AROUND 150,000 people in Scotland could see their pay increase in the event of a Yes vote in the referendum, according to the SNP.
The party has said it would set up a commission in an independent Scotland to consider a new minimum wage that would rise at least in line with inflation.
However, the pledge has been met with scepticism by Labour who argue that SNP ministers in the Scottish Government already have the power to raise many earnings to a living wage but have failed to do so.
The row has echoes of the SNP’s £114 million childcare promise made at the launch of the independence white paper which opposition parties pointed out could have been delivered immediately without a Yes vote in September.
The SNP analysis on wages found that around 150,000 Scots, or just under 7 per cent of the workforce, will be earning the UK national minimum wage in Oct-ober, when the rate is due to increase to £6.50. The wage had failed to keep up with the cost of living since 2008, the party said.
Christina McKelvie MSP, convener of the SNP parliamentary trade union group, claimed a Yes vote would ensure low-paid workers “earn a fair day’s pay for a fair day’s work”.
She said: “Scotland is one of the richest countries in the world – and yet the latest figures show that the number of people living in poverty is on the increase, with a million Scots now living below the breadline.
“We know one of the key drivers of poverty is earnings – which is why we would use the powers of independence to set a Scottish Minimum Wage guarantee.
“A minimum wage that rises – at the very least – in line with inflation.
“The Scottish Government is already using the limited powers it has to take steps to help those on the lowest incomes.
“But with independence, we would have improved wages for all our workers, not just those under the responsibility of government.”
The SNP added that if inflation increases had been introduced five years ago, low-paid Scots would have been up to £675-a-year better off.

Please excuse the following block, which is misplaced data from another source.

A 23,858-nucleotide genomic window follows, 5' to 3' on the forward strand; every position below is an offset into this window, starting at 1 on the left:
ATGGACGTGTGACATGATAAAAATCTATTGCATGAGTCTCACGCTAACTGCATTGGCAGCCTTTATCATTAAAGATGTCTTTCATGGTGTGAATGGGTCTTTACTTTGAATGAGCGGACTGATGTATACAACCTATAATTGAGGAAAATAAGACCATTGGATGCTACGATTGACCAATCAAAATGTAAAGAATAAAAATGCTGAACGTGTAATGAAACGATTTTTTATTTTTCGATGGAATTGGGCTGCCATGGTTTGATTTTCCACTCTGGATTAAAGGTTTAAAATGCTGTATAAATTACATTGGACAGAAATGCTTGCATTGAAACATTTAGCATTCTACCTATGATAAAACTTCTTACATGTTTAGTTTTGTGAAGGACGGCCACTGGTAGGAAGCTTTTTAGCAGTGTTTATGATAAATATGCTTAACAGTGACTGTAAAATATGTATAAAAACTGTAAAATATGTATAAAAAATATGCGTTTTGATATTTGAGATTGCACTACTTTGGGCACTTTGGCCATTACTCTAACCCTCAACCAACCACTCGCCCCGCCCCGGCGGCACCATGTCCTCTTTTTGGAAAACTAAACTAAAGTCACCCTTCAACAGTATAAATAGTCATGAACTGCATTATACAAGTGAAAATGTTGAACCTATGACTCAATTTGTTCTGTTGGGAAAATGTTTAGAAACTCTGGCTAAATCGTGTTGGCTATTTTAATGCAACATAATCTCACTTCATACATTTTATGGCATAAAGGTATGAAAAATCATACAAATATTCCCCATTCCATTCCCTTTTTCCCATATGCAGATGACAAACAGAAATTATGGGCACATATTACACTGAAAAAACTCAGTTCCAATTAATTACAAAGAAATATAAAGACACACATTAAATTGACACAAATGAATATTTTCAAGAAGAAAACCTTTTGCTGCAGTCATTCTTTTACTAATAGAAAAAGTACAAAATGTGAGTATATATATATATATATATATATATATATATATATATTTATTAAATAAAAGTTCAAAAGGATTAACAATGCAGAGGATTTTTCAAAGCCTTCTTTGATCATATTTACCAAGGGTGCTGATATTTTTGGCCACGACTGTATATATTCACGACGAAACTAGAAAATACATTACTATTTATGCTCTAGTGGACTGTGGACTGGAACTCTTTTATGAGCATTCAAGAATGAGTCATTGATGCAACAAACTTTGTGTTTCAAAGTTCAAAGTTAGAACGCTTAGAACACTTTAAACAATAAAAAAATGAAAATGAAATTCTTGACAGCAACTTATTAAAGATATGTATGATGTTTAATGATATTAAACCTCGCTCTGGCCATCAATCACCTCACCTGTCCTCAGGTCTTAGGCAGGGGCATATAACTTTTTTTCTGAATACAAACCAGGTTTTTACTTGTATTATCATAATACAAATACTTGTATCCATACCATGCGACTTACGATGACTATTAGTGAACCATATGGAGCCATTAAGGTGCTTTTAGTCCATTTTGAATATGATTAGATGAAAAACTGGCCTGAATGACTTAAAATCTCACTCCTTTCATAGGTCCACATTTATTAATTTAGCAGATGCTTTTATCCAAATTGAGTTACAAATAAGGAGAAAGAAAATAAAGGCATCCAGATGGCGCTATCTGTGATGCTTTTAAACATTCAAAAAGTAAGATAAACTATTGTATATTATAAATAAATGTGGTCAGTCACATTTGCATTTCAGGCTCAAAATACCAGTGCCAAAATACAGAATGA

An expert group set up by the Scottish Government to examine welfare under independence has recommended that the minimum wage be brought up to the same level as the living wage, which is £7.65 an hour.
However, in a possible sign that the proposal may not become Scottish Government policy, Deputy First Minister Nicola Sturgeon only said she would “look closely” at the proposal.
Scottish Labour’s spokesman for finance, employment and sustainable growth, Iain Gray, dismissed the pledge as “jam tomorrow” saying that the SNP is “not serious” about raising low pay.
He said: “If the SNP were serious about helping the low paid then they would have supported Labour amendments on the living wage.”
With public bodies spending £10 billion a year on goods and services, the Scottish Government has brought forward legislation aimed at maximising the economic benefit this brings.
But in May this year the SNP used its majority in Holyrood to vote down a bid by Labour to introduce a “Scottish Living Wage duty” which would have made it a condition that companies who wanted to secure public sector contracts must pay their workers the £7.65 an hour Living Wage.
At the time Ms Sturgeon insisted ministers were tackling the issue of the Living Wage in the “strongest way possible”, but said making its payment a mandatory part of public contracts did not meet European laws.
After a heated debate in the parliament, MSPs voted by 44 to 74 against introducing a “Living Wage duty”.